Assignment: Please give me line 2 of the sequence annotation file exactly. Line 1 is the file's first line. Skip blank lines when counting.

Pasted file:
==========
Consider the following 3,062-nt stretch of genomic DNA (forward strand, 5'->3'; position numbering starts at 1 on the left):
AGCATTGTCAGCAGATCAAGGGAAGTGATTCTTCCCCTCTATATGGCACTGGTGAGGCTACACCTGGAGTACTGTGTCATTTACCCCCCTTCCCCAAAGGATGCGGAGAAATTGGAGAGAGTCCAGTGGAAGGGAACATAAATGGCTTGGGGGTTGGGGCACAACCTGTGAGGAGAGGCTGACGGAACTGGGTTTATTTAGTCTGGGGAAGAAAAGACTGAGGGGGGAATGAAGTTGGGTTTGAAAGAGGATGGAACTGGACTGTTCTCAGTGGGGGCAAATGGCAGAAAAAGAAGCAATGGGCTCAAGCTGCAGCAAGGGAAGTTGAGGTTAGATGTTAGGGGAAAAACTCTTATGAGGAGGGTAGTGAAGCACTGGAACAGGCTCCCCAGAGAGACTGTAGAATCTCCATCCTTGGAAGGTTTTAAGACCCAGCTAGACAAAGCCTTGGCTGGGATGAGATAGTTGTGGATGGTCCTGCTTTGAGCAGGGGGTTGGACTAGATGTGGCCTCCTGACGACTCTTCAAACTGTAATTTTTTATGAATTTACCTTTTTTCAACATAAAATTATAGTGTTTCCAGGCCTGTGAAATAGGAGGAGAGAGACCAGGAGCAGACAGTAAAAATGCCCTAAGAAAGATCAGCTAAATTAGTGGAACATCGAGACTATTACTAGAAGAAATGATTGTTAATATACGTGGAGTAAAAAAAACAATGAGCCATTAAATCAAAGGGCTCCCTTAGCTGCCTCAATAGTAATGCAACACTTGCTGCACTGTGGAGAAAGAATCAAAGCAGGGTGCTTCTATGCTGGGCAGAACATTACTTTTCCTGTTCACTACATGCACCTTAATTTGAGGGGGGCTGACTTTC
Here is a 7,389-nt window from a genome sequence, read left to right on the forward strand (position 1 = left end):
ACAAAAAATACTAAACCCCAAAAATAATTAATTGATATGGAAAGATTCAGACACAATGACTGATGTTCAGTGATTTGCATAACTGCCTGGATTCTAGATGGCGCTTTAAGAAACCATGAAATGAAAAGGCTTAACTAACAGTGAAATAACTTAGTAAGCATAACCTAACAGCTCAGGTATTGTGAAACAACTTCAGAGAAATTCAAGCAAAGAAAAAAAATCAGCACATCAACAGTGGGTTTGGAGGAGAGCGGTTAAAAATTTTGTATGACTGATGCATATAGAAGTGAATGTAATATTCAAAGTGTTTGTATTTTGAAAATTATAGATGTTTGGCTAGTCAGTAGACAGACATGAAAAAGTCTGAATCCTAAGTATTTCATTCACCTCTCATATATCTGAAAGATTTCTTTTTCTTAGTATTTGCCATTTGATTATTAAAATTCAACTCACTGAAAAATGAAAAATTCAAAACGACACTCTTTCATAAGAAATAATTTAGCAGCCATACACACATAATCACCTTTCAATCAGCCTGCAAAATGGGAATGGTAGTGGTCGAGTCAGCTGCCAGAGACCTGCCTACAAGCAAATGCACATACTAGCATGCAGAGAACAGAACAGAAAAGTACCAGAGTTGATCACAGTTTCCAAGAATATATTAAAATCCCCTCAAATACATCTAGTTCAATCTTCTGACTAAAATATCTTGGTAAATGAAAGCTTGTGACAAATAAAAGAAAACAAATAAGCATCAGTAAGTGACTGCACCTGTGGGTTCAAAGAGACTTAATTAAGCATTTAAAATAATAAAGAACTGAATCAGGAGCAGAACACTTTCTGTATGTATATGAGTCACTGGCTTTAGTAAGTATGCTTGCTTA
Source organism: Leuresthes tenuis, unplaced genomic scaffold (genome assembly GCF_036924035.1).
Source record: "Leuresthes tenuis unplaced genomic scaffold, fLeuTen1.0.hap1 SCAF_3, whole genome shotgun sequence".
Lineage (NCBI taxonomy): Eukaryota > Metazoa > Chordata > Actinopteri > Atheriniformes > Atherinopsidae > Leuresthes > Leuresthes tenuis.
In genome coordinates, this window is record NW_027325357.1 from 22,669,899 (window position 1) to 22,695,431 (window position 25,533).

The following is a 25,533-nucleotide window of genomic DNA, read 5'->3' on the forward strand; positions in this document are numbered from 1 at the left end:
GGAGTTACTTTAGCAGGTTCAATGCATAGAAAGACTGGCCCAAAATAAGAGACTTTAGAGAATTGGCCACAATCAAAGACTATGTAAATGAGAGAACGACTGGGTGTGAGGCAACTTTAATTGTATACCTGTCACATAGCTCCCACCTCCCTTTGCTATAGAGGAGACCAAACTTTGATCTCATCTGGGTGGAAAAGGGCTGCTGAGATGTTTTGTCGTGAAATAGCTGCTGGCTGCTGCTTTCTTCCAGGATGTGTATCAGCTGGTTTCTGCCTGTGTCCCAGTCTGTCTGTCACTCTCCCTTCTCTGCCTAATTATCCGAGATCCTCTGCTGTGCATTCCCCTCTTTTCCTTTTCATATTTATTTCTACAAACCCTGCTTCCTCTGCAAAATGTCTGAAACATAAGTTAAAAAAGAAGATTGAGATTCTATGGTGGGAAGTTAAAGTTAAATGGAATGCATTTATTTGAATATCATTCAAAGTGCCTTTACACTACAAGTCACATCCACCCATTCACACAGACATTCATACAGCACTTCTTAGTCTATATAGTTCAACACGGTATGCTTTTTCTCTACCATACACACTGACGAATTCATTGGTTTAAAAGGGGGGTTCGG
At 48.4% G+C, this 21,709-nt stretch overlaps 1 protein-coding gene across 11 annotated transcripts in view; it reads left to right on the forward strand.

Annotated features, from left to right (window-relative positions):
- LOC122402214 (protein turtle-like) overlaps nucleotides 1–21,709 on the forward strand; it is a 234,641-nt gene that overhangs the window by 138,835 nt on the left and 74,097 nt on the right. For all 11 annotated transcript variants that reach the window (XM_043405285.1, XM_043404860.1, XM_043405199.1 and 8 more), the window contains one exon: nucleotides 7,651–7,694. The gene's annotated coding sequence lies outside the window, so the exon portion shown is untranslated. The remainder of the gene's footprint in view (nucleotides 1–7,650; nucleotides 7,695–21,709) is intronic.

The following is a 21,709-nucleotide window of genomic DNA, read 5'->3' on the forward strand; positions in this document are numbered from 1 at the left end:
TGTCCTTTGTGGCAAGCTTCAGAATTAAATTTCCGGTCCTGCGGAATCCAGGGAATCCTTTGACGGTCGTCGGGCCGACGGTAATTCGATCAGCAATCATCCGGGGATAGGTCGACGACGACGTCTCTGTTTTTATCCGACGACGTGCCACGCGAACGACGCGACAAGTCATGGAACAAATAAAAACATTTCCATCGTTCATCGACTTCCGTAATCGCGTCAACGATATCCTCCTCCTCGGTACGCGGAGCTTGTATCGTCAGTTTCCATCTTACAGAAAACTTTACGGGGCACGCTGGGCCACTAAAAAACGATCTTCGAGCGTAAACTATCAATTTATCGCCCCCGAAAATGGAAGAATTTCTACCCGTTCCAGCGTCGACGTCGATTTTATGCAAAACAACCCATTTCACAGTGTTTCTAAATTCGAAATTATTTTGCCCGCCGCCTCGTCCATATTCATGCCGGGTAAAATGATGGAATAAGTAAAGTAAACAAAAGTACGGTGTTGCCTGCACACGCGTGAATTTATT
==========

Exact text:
AGCATTGTCAGCAGATCAAGGGAAGTGATTCTTCCCCTCTATATGGCACTGGTGAGGCTACACCTGGAGTACTGTGTCATTTACCCCCCTTCCCCAAAGGATGCGGAGAAATTGGAGAGAGTCCAGTGGAAGGGAACATAAATGGCTTGGGGGTTGGGGCACAACCTGTGAGGAGAGGCTGACGGAACTGGGTTTATTTAGTCTGGGGAAGAAAAGACTGAGGGGGGAATGAAGTTGGGTTTGAAAGAGGATGGAACTGGACTGTTCTCAGTGGGGGCAAATGGCAGAAAAAGAAGCAATGGGCTCAAGCTGCAGCAAGGGAAGTTGAGGTTAGATGTTAGGGGAAAAACTCTTATGAGGAGGGTAGTGAAGCACTGGAACAGGCTCCCCAGAGAGACTGTAGAATCTCCATCCTTGGAAGGTTTTAAGACCCAGCTAGACAAAGCCTTGGCTGGGATGAGATAGTTGTGGATGGTCCTGCTTTGAGCAGGGGGTTGGACTAGATGTGGCCTCCTGACGACTCTTCAAACTGTAATTTTTTATGAATTTACCTTTTTTCAACATAAAATTATAGTGTTTCCAGGCCTGTGAAATAGGAGGAGAGAGACCAGGAGCAGACAGTAAAAATGCCCTAAGAAAGATCAGCTAAATTAGTGGAACATCGAGACTATTACTAGAAGAAATGATTGTTAATATACGTGGAGTAAAAAAAACAATGAGCCATTAAATCAAAGGGCTCCCTTAGCTGCCTCAATAGTAATGCAACACTTGCTGCACTGTGGAGAAAGAATCAAAGCAGGGTGCTTCTATGCTGGGCAGAACATTACTTTTCCTGTTCACTACATGCACCTTAATTTGAGGGGGGCTGACTTTC